Yes, iPods are smaller than many other disk-based MP3 players, but they achieve this compactness by sacrificing features and expandability. They cost around 50% more than equivalently featured MP3 hard drive players. They have no digital line-in recording, no mic facility, no FM radio, and no easy way for users to replace or expand the device's batteries or hard drive. Unlike most of the new generation media players they also feature no MPEG 4 video playback or recording. They have a weird, all-or-nothing metadata approach to storing music that forces you to use the moderately featured iTunes freeware to utilise the iPod to its fullest instead of being able to use some other full-featured, non-freeware media jukebox software. Their battery life is shorter than (AFAIK) all other disk-based HD MP3 players. I gather from the iPod usergroups that the new-gen iPods are getting between 5-8 hours of playtime, and this is with new, fully conditioned batteries.

      On the plus side, they do look cute, and fit in most pockets easily. Well done to Apple for figuring that a large proportion of potential MP3 player buyers are not interested in advanced features, and will pay a significant premium for compactness and a simple, constrained interface.

      In the 90s, AOL similarly spotted that they could capture a large proportion of online users by offering a simple, integrated system. I think iPods are "training wheel" MP3 players for many people. It remains to be seen whether Apple can manage their new users' experience growth and release more compelling iPods using latest technologies so that these maturing users graduate to more fully-featured iPods and do not desert to other manufacturer's media player offerings.
      • Yes, iPods are smaller than many other disk-based MP3 players, but they achieve this compactness by sacrificing features and expandability. They cost around 50% more than equivalently featured MP3 hard drive players.

        Um equivalently featured? One of the major features of the iPod is the size. Beyond that, I have yet to see any mp3 player that has as elegant a solution to navigation.

        They have no digital line-in recording, no mic facility, no FM radio, and no easy way for users to replace or expand the dev

    • It's not just a receiver, it's also a transmitter. It will search for an 'open' frequency and then begin transmitting on it. It can record from radio as well, so that makes it somewhat like a Tivo for the radio.

      Most of the world doesn't even KNOW what Ogg-Vorbis is.

      I'd suspect that the same can be said of AAC. Outside of the Apple world it's not known. Most people know and use mp3 and/or wma. Not because either of them is better but because that's what they know about and that's what the tools they're w
  • by bratmobile (550334) on Thursday May 29, 2003 @02:33PM (#6069963)
    Aside from the radio features, this player looks way over-priced. I just bought a Mambo X [mambox.com] for my girlfriend, and so far she and I have been really happy with it. In a nutshell, $200 gets you 20G, USB mass-storage interface (no need to use a sync manager -- you just have direct access to the drive), MP3 and WMA support (and yes, the vendor has committed to supporting Ogg Vorbis), audio record, and Li ion battery.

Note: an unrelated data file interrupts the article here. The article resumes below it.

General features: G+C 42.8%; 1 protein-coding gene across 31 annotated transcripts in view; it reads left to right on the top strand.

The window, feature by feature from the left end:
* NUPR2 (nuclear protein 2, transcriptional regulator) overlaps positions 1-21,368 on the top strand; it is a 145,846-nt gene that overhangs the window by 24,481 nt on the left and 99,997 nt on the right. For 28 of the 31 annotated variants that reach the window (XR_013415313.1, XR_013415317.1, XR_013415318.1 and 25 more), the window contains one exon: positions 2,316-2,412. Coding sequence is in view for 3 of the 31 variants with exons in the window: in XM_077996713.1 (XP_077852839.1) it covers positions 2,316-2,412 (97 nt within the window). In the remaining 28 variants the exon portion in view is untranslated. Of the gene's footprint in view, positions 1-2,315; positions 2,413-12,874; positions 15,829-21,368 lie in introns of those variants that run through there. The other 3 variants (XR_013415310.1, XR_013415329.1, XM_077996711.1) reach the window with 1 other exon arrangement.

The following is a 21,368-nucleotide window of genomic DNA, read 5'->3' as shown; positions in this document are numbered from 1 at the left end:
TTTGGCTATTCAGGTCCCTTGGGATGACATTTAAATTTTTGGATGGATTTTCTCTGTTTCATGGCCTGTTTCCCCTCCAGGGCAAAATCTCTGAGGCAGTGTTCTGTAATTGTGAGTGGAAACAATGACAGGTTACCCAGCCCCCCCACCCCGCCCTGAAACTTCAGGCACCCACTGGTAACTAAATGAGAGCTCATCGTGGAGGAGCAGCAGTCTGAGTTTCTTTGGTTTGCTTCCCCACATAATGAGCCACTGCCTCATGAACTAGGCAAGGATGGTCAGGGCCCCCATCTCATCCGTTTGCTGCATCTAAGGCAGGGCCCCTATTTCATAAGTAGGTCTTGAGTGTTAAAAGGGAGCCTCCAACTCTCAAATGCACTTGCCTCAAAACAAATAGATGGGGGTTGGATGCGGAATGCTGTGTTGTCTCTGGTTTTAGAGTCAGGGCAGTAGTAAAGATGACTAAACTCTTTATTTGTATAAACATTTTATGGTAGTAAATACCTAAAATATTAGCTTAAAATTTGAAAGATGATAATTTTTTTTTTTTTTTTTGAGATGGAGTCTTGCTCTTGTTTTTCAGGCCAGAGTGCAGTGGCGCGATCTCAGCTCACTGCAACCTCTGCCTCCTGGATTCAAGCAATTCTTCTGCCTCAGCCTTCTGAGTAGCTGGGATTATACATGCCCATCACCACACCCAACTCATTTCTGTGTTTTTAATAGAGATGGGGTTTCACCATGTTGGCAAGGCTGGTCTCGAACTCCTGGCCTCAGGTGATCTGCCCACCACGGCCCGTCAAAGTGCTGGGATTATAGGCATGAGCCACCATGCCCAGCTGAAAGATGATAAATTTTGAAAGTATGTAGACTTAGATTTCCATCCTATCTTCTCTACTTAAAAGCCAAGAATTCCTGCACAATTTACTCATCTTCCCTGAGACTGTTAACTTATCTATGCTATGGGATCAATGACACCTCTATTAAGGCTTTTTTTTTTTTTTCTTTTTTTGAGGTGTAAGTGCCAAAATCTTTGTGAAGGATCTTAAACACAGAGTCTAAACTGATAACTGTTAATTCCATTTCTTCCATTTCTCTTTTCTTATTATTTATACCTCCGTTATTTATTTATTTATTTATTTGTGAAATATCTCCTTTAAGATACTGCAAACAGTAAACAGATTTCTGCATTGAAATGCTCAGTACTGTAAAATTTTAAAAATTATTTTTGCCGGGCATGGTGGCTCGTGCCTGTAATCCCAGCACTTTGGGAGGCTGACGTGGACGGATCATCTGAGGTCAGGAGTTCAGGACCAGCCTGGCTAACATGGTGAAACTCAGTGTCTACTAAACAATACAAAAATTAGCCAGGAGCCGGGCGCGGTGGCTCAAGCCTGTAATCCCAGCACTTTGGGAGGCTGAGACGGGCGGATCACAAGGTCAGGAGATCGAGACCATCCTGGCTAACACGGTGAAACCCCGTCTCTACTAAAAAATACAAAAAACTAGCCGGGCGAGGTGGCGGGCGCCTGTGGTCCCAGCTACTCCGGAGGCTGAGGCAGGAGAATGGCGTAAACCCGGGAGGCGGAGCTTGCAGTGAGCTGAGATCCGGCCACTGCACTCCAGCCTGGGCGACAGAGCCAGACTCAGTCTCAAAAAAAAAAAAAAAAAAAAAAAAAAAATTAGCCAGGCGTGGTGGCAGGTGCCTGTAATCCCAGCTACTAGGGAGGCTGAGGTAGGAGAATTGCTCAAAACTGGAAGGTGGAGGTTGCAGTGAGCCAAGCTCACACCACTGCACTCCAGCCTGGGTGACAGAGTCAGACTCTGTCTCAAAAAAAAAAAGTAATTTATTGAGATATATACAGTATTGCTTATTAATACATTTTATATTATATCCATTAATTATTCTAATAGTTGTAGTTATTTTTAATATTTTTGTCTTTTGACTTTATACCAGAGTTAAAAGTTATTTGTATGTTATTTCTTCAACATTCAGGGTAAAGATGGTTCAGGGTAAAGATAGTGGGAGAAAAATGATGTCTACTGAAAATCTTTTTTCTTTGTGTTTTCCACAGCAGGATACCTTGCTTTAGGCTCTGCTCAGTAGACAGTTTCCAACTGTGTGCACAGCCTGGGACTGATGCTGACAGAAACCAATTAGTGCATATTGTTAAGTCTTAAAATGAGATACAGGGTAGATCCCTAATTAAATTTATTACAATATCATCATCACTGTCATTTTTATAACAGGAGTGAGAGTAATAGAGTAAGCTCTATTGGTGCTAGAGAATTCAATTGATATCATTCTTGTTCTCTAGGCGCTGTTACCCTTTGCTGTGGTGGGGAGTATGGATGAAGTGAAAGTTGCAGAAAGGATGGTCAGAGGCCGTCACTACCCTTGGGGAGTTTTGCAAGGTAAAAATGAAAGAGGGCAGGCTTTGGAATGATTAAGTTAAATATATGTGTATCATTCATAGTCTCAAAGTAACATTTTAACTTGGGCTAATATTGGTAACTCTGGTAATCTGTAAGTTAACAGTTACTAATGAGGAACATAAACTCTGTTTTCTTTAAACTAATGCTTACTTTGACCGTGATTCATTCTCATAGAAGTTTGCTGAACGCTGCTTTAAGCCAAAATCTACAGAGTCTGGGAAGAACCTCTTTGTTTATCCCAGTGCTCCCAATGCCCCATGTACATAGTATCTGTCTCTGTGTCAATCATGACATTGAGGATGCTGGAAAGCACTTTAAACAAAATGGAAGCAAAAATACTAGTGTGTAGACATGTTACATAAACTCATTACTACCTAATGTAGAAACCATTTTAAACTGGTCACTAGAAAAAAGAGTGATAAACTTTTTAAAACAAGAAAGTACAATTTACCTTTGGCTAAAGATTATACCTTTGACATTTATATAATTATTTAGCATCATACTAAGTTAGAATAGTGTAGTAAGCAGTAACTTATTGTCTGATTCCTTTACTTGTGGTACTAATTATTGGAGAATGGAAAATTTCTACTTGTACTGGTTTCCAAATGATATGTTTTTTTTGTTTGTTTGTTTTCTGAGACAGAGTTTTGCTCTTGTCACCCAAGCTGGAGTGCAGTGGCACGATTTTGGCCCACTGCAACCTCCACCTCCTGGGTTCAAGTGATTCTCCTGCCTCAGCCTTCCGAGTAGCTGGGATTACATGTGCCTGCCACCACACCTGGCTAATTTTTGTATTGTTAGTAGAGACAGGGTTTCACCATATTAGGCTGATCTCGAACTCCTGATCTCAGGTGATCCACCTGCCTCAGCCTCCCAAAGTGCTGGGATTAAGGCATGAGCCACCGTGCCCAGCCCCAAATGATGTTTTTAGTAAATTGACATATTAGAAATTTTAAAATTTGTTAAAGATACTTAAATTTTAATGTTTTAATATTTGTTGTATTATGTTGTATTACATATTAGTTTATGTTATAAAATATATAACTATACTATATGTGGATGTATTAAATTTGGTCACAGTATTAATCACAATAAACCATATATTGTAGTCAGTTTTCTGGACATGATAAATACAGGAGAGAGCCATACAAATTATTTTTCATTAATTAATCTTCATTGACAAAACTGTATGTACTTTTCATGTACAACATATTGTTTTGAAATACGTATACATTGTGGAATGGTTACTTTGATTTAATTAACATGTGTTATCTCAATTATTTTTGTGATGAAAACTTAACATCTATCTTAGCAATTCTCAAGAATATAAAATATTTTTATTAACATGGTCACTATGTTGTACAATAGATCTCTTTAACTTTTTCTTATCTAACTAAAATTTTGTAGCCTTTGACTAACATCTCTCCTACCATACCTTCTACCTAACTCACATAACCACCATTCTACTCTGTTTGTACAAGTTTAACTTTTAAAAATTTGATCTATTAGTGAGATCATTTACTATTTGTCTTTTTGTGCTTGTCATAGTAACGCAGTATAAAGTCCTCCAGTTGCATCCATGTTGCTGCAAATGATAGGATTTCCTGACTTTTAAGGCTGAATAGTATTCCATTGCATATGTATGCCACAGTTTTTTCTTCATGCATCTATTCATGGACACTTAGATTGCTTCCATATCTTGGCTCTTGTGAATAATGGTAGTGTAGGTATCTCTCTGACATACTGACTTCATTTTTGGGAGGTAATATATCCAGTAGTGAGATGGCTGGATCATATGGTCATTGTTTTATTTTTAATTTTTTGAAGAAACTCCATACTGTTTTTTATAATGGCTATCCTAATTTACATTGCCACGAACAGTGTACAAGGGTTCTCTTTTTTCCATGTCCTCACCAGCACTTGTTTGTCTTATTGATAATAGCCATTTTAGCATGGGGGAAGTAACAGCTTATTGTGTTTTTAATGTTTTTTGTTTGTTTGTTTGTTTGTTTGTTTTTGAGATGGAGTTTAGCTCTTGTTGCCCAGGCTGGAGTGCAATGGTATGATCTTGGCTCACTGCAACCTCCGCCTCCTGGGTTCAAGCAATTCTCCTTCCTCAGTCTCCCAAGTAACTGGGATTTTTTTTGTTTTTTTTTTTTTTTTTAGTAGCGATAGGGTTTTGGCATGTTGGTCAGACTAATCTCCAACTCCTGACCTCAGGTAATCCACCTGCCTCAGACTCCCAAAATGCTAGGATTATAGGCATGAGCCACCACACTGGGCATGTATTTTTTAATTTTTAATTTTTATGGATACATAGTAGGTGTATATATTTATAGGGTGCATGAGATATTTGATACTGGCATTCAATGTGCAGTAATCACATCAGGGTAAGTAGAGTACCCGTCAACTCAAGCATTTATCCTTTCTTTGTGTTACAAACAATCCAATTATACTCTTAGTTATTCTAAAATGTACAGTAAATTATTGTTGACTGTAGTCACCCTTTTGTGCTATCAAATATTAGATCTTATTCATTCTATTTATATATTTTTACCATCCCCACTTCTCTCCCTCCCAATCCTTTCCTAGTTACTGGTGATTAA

It isn't glorious or beautiful (iPods certainly are cute), but it works really well, is fast, CHEAP, high-capacity, and really light.

    And, no, I'm not associated with the company in any way. But if you are already looking at the Neuros, you should be aware that there are products that cost half as much, and have 95% of the features. (The radio thing is neat, but we don't care -- headphones are the only thing that will be plugged into it.)
  • how do these people expect to sell these products when at one point they say it plays mp3's and is a tuner. then in another seprate review it transmits music over radio.

    the description on amazon (which the article links directly to) is abhorent.

  • Does anyone know if the Neuros can be used as a regular USB hard drive as well? That is, I plug it in and it appears to my OS as just another drive that I can copy any file to (or from).

    Or can I only put music files on it using the proprietary interface/sync program?

    This is one of my requirements for any portable device. If I just bought a 20GB portable hard drive, I want to be able to put any damn file I want on it and not have to use a particular program to do it.
  • Pah! When is someone going to develop a Vorbis based music player? Where's that project to por tLinux to the ipod going?

    OK, I'm just grouchy because every indication is that all the useful software updates in the new ipods are not going to be ported back to the old versions (i.e. mine!).
    • "OK, I'm just grouchy because every indication is that all the useful software updates in the new ipods are not going to be ported back to the old versions (i.e. mine!)."
      Err, MPEG-4 AAC support was just added to your iPod.

      Sure, the new On-The-Fly playlists and the new games weren't, but I'm much happier with the new codec. The fact than even the original 5GB iPod that was released in 2001 now supports the new codec is awesome.
  • First off, this player has features that I don't want. It's impressive, I grant you, but I have no desire nor need for a built in FM broadcaster, nor for song recognition, nor for recording capabilities.

    I will buy a portable MP3 player when the following requirements are met:
    -The device must have at least 20 gig storage.
    -The device must be portable and reasonably small. I'm not talking iPod small, I could care less about that size. This one is a fine size.
    -The device must support a FireWire connection. Fsc